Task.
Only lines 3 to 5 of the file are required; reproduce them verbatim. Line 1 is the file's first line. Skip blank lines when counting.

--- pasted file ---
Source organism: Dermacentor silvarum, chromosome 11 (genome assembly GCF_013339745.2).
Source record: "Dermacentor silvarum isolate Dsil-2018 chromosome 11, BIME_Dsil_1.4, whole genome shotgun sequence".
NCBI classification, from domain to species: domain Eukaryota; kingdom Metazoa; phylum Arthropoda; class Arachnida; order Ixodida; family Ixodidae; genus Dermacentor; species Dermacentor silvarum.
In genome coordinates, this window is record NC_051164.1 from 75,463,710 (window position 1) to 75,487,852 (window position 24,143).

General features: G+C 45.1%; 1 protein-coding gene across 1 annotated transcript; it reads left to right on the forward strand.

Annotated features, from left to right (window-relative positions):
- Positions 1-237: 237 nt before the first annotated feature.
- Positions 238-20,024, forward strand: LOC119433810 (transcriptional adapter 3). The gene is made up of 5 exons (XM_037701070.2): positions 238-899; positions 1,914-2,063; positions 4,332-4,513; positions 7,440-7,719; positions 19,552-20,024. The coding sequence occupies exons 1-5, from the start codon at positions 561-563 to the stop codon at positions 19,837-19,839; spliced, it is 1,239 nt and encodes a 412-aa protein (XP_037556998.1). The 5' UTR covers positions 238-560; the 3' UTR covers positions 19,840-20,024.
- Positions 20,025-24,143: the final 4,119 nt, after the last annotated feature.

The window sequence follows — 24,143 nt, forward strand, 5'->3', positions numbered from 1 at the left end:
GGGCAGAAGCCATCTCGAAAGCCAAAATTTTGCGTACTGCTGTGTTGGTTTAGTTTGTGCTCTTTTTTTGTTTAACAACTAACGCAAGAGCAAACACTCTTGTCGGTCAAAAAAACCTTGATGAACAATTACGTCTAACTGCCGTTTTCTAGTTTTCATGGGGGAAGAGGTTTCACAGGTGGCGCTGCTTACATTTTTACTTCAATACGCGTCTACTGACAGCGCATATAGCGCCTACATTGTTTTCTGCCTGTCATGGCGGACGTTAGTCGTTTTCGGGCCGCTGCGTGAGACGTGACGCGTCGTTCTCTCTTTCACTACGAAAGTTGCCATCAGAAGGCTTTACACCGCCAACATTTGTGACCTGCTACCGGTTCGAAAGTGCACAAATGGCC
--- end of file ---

NCBI classification, from domain to species: domain Eukaryota; kingdom Metazoa; phylum Arthropoda; class Arachnida; order Ixodida; family Ixodidae; genus Dermacentor; species Dermacentor silvarum.
In genome coordinates, this window is record NC_051164.1 from 75,463,710 (window position 1) to 75,487,852 (window position 24,143).

General features: G+C 45.1%; 1 protein-coding gene across 1 annotated transcript; it reads left to right on the forward strand.